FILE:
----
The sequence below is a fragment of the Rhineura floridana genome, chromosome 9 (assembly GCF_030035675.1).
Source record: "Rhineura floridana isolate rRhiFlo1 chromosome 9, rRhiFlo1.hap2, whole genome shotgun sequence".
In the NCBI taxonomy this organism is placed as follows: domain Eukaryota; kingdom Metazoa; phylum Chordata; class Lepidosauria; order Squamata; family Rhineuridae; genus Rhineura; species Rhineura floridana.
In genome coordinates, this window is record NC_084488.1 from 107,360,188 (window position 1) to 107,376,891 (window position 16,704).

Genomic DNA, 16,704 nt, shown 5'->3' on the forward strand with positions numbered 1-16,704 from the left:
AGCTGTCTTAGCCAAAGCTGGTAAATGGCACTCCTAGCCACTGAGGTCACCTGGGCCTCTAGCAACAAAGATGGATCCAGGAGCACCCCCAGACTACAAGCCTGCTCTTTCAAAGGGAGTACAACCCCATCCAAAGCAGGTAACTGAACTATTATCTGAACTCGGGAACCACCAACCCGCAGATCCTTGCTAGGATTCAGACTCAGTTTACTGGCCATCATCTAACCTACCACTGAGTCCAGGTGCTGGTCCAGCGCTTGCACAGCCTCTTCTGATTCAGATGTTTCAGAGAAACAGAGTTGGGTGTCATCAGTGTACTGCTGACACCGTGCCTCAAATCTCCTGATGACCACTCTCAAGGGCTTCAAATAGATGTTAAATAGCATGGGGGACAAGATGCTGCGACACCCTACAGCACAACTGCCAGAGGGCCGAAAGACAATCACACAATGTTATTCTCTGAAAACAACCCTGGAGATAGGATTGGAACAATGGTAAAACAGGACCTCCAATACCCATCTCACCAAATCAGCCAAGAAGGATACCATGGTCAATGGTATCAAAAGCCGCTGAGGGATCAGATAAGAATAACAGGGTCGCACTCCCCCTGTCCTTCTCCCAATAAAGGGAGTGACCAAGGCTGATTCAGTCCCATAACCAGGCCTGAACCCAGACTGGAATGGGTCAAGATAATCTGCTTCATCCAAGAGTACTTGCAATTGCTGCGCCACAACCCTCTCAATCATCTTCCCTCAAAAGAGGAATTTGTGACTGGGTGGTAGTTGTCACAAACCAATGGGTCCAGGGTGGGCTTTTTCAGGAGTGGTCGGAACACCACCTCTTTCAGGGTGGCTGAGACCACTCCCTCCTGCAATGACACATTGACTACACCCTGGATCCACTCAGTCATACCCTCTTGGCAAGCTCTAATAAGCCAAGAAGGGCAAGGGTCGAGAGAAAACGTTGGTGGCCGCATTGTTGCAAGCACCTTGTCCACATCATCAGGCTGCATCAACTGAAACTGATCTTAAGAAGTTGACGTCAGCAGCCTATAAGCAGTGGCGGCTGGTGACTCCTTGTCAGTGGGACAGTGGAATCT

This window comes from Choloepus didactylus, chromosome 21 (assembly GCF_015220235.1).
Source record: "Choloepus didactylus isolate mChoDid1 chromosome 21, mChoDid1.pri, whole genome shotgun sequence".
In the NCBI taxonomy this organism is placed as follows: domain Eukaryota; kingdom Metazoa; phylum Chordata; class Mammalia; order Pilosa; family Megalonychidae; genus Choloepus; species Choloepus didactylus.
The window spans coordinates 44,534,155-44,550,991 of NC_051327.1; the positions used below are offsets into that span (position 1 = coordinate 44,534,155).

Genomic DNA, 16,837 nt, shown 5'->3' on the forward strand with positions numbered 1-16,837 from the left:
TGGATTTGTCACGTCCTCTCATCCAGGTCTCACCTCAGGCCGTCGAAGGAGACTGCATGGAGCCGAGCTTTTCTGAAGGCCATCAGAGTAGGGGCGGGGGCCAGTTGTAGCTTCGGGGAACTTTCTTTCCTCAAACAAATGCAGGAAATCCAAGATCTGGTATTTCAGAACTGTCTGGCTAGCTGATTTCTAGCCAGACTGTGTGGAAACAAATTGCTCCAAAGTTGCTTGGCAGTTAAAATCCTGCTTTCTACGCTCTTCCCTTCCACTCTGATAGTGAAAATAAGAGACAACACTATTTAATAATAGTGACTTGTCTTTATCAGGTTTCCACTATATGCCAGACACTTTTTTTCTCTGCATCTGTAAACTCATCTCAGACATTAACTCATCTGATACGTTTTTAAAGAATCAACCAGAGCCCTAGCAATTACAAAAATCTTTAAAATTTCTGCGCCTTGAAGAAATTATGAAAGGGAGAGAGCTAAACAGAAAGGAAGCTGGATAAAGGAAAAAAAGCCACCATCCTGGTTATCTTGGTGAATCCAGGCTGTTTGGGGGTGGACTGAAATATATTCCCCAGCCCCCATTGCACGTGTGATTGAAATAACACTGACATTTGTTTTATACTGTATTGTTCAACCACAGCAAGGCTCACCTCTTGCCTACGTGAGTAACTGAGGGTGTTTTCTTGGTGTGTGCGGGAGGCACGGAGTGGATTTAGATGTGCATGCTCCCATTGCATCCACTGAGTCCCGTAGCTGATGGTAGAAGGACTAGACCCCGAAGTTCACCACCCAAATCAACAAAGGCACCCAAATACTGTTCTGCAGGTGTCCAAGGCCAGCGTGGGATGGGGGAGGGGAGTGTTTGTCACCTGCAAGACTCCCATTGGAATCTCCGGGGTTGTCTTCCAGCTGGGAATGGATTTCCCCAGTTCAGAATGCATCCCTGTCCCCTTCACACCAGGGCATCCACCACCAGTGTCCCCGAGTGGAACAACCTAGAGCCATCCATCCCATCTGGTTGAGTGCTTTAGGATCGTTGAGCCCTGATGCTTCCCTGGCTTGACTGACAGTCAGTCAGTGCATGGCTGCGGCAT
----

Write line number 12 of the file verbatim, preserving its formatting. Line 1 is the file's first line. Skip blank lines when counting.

TGGATTTGTCACGTCCTCTCATCCAGGTCTCACCTCAGGCCGTCGAAGGAGACTGCATGGAGCCGAGCTTTTCTGAAGGCCATCAGAGTAGGGGCGGGGGCCAGTTGTAGCTTCGGGGAACTTTCTTTCCTCAAACAAATGCAGGAAATCCAAGATCTGGTATTTCAGAACTGTCTGGCTAGCTGATTTCTAGCCAGACTGTGTGGAAACAAATTGCTCCAAAGTTGCTTGGCAGTTAAAATCCTGCTTTCTACGCTCTTCCCTTCCACTCTGATAGTGAAAATAAGAGACAACACTATTTAATAATAGTGACTTGTCTTTATCAGGTTTCCACTATATGCCAGACACTTTTTTTCTCTGCATCTGTAAACTCATCTCAGACATTAACTCATCTGATACGTTTTTAAAGAATCAACCAGAGCCCTAGCAATTACAAAAATCTTTAAAATTTCTGCGCCTTGAAGAAATTATGAAAGGGAGAGAGCTAAACAGAAAGGAAGCTGGATAAAGGAAAAAAAGCCACCATCCTGGTTATCTTGGTGAATCCAGGCTGTTTGGGGGTGGACTGAAATATATTCCCCAGCCCCCATTGCACGTGTGATTGAAATAACACTGACATTTGTTTTATACTGTATTGTTCAACCACAGCAAGGCTCACCTCTTGCCTACGTGAGTAACTGAGGGTGTTTTCTTGGTGTGTGCGGGAGGCACGGAGTGGATTTAGATGTGCATGCTCCCATTGCATCCACTGAGTCCCGTAGCTGATGGTAGAAGGACTAGACCCCGAAGTTCACCACCCAAATCAACAAAGGCACCCAAATACTGTTCTGCAGGTGTCCAAGGCCAGCGTGGGATGGGGGAGGGGAGTGTTTGTCACCTGCAAGACTCCCATTGGAATCTCCGGGGTTGTCTTCCAGCTGGGAATGGATTTCCCCAGTTCAGAATGCATCCCTGTCCCCTTCACACCAGGGCATCCACCACCAGTGTCCCCGAGTGGAACAACCTAGAGCCATCCATCCCATCTGGTTGAGTGCTTTAGGATCGTTGAGCCCTGATGCTTCCCTGGCTTGACTGACAGTCAGTCAGTGCATGGCTGCGGCAT